May 3, 2013
What We Know Now That We Didn’t Know Then….
About 5 weeks ago, at the outset of our spring excavation, we posted the picture above. It was intended to help readers see what we saw…areas that piqued our interest as we resumed exploration of a large pit discovered in 2012. The dotted lines indicate differences in soil color. The question marks identify those things we did not yet know, but hoped to learn before the end of April. Now, with the “Sawpit Excavation” behind us, it’s time for some preliminary reporting on what we’ve learned.
The image below is our “after” picture, illustrating what was found beneath all of those question marks. As you can see, we called the “shapes” pretty well. The “large pit” turned out to be smaller than expected: 12’ x 16’ instead of 12’ x 20’ (probing is not always an accurate indicator of a pit’s extent!). We know that it has a rectangular shape, although you may notice that we left ¼ of the fill for future archaeologists to explore with their improved technology and different questions. The pit measures about 3.5’ deep.
None of these characteristics is inconsistent with our original theory that this is a sawpit- a pit dug into the ground to enable pairs of sawyers (with a pit saw between them) to cut long plank. Master Carpenter Garland Wood believes that 16’ is long enough to serve the purpose, and that the width of this pit would have accommodated at least 2 pairs of sawyers. We hypothesize that, under pressure to the Armoury complex quickly, carpenters may have opted to prepare materials on-site.
While this interpretation may still make sense, there are some unanswered archaeological questions. If this is, indeed, a sawpit, where is the evidence for a framework? At the very least we expected a trestle…represented in the ground by postholes… to support a platform above. More significantly, where is evidence for a cover? We have learned through cruel experience that a single hard rain can spell collapse for a hole such as this, and yet the sides of the pit are straight and crisp indicating that they were never exposed to the elements. Did later construction obliterate the posts we were looking for? Admittedly, our confidence in the sawpit interpretation waivered a bit during the course of this project.
And then we found a second one.
Just to the west of the first sawpit, the second pit looked (initially) to be a basin-shaped depression. The upper layers produced large ceramic fragments, principally (and strangely) chamber pots, and below that, quantities of brick rubble. As excavation proceeded, the basin became a neat rectangular hole, straight-sided, flat-bottomed, and with a drain cut through the center to channel rainwater. Unlike the first pit, it exhibited the expected postholes—two on the east and two on the west—indicating that a trestle was supported over it. While our 4 man sawpit might remain in question, there is no doubt that the small hole is a 2-man sawpit. And (of course) there is guilt by association.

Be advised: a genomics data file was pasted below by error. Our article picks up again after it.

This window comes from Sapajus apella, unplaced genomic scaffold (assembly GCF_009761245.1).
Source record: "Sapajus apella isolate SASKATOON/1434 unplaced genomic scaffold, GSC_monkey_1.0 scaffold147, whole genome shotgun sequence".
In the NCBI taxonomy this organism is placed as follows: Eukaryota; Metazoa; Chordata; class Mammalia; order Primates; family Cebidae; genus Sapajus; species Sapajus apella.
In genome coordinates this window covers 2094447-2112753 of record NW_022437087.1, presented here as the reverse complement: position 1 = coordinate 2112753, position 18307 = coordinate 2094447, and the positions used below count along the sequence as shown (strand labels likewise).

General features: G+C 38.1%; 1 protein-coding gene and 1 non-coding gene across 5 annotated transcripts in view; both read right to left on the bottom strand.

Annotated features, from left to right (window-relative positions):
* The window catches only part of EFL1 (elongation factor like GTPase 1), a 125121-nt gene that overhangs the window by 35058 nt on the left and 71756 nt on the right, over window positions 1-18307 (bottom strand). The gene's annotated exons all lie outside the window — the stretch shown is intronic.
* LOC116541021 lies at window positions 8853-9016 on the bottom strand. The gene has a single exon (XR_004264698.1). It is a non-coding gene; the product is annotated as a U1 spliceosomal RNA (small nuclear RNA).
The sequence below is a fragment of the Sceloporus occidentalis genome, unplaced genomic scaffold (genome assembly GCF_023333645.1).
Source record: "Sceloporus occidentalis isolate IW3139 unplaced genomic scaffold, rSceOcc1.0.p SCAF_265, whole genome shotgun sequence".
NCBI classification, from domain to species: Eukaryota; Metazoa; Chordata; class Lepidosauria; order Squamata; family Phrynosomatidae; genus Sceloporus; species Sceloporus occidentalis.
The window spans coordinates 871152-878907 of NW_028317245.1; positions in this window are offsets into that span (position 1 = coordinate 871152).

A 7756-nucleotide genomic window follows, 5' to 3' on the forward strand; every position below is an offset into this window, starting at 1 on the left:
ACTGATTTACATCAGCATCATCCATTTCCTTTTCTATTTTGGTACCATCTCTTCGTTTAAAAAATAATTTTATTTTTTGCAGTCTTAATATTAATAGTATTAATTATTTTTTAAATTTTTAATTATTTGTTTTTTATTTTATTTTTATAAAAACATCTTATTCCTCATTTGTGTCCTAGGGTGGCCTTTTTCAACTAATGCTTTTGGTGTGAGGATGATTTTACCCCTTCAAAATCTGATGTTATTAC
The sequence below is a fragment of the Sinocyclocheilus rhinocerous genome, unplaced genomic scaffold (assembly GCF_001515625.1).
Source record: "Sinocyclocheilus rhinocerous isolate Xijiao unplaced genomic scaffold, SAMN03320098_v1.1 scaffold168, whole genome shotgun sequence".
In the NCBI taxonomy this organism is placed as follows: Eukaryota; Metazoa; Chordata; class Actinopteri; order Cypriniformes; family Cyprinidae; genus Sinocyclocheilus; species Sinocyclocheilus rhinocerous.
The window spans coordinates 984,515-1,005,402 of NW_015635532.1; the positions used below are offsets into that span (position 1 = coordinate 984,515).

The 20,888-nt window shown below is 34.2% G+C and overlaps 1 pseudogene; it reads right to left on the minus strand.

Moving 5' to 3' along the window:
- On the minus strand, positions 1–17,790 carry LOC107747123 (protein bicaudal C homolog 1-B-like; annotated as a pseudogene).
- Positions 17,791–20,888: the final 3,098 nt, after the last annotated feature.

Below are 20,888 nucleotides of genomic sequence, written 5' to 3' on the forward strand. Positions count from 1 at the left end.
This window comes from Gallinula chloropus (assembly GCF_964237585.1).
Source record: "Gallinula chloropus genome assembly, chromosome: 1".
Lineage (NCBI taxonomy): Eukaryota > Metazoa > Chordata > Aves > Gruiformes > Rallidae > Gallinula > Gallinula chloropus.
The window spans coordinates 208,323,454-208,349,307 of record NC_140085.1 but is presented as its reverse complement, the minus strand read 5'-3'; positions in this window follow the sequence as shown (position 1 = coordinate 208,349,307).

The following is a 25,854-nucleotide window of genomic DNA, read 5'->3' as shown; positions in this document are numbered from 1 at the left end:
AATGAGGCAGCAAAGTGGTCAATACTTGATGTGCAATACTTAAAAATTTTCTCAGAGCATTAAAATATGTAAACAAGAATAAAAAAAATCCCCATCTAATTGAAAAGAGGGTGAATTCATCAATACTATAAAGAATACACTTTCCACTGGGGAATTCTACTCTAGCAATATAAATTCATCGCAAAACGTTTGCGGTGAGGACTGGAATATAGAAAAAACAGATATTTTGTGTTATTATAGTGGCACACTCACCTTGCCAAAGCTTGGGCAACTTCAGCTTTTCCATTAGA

At present we feel comfortable interpreting both of these features as sawpits, though there are still some details to work out. We know that they were not there at the same time. The smaller pit cuts into the larger one, making it more recent. The bottom layers of the larger pit are filled with trash from the Armoury: clinker, gunflints, and half-completed iron objects, suggesting that it had become a handy trash receptacle by the time the Armoury started to function. That the smaller pit comes later is verified by the fact that there are very few “industrial” artifacts in it. Instead, the fill consists mostly of household refuse. It is possible that the brick rubble comprising its fill represents the demolition of a house shown standing on the Frenchman’s Map (1782) just to the south.
What else did we find? Although we are still a long way from having a clean and completed inventory of artifacts, we have formed some impressions of what was in the pit. There were certainly lots of animal remains ….not just the butchered remains of Armoury meals, but the articulated skeletons of a cat, and what appear to be two ducks and three roosters. Given that they were “whole”, it is unlikely that they were eaten. Some readers remember that last year’s excavation produced 6 dog burials. And so begins our next round of “question marks.”
Here are some other artifacts that we stopped to photographed along the way…..
-Contributed by Meredith Poole, Staff Archaeologist.
Funded by a generous gift from Forrest E. Mars Jr., of Big Horn, Wyoming.